Monday, 16 March 2015

Has Spring Sprung Yet?

Well here we are midway through March, and I keep asking myself whether Spring has finally arrived. Baba Marta is holding true to form, and is being very indecisive, but I wake up each morning in the hope of sunshine. At the moment the wind is still mainly coming from the North, and it still has a bit of bite to it. Some areas of the country are facing major problems, with big snowfalls which are now melting, being cut off due to the weather, and power cuts as the power companies can't get to the downed power lines. So maybe up here in the hills, in Paisii we aren't doing so bad. Sometimes we do get some sunshine during the day, but the evenings can still be a bit chilly. If it is damp outside we light the fire, if not the gas fire goes on.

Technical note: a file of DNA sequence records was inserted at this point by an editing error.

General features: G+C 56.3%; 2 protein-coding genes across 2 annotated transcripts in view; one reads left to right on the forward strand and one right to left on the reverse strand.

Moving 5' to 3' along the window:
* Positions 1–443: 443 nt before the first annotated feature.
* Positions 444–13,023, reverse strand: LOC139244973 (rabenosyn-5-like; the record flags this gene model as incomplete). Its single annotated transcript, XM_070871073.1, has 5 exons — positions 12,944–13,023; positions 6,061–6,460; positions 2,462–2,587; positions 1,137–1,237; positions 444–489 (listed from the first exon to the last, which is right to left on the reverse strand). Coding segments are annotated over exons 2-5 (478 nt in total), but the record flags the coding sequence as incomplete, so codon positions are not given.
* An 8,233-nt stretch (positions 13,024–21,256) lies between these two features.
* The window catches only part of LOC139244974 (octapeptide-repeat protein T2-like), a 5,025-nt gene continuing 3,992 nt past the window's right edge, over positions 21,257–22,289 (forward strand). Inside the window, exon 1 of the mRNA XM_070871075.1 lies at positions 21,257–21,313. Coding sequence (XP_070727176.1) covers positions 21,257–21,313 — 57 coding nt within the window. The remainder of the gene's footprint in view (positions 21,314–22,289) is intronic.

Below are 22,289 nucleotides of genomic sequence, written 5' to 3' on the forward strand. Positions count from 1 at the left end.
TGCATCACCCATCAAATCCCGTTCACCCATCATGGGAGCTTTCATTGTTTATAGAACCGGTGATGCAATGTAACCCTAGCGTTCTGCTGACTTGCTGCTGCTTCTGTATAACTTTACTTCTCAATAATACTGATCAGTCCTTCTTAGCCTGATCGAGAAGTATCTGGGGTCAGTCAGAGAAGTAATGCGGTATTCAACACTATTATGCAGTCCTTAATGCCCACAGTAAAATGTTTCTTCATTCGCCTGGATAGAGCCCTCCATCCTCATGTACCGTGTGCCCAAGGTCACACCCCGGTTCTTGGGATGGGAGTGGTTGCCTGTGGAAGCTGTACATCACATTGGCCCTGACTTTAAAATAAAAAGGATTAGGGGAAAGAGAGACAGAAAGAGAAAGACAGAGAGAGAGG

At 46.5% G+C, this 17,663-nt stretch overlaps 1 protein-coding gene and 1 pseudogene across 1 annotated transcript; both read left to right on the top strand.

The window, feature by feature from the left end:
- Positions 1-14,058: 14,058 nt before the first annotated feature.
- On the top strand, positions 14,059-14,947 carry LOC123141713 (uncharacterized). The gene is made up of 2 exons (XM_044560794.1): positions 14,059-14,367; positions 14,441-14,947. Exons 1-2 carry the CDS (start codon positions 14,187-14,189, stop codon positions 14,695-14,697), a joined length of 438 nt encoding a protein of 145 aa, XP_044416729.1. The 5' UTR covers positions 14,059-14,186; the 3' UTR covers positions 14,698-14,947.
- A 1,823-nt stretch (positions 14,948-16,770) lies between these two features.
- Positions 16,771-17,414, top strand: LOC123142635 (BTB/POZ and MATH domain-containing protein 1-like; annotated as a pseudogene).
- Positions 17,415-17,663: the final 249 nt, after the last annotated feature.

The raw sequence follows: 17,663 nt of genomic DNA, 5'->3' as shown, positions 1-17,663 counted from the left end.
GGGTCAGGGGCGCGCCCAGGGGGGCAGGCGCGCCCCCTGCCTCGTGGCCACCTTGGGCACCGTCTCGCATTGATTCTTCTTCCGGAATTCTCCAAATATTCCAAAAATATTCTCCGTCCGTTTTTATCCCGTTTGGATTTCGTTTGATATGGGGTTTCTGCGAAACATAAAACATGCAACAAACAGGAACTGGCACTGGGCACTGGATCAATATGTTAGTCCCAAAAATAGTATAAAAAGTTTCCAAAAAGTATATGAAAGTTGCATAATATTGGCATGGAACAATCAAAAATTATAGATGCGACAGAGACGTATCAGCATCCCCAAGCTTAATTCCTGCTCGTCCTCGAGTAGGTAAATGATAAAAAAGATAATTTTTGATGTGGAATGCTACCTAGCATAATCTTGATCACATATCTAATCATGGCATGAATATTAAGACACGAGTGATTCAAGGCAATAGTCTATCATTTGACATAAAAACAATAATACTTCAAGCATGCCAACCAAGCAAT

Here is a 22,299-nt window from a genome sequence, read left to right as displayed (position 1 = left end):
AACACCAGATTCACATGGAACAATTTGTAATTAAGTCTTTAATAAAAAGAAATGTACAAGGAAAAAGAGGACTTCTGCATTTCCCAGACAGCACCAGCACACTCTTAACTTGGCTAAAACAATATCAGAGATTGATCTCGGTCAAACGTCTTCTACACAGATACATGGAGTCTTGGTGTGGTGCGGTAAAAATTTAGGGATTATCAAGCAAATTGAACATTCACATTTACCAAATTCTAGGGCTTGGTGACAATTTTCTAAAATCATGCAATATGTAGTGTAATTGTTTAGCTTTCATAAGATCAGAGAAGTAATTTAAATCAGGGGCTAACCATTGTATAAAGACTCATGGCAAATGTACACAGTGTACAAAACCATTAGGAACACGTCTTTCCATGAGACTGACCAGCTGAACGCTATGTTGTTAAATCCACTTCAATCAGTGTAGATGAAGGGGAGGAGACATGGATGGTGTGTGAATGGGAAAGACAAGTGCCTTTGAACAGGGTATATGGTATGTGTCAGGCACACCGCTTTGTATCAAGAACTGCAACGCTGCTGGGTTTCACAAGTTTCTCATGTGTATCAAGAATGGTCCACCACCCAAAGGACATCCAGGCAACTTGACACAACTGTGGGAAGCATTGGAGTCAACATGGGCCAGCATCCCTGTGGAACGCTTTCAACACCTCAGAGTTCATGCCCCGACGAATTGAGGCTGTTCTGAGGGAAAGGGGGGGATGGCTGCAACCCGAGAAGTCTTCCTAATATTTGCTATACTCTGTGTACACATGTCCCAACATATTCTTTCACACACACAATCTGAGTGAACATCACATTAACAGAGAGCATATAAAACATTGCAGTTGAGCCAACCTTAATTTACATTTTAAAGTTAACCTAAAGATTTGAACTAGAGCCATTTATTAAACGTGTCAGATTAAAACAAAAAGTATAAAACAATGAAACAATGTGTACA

When the sun is out, the cats and dogs have their favourite sunny spots already. Fenric has really got things worked out, as he goes up under the barn and drags his blanket where he wants it. If the sun moves, he just gets up and drags his blanket to his next spot. Whoever said that Boxers were clowns and not intelligent, hasn't met Fen. I just wish that before he comes in he would put his blanket back from where he got it, but that seems to be my job. Sometimes, if he's feeling generous, he will drag all the blankets out and build a dog nest which he will share with Sirius and Polly. On a rare occasion they will even share with a couple of the cats, but that seems fair as they will share in front of the fire with the dogs.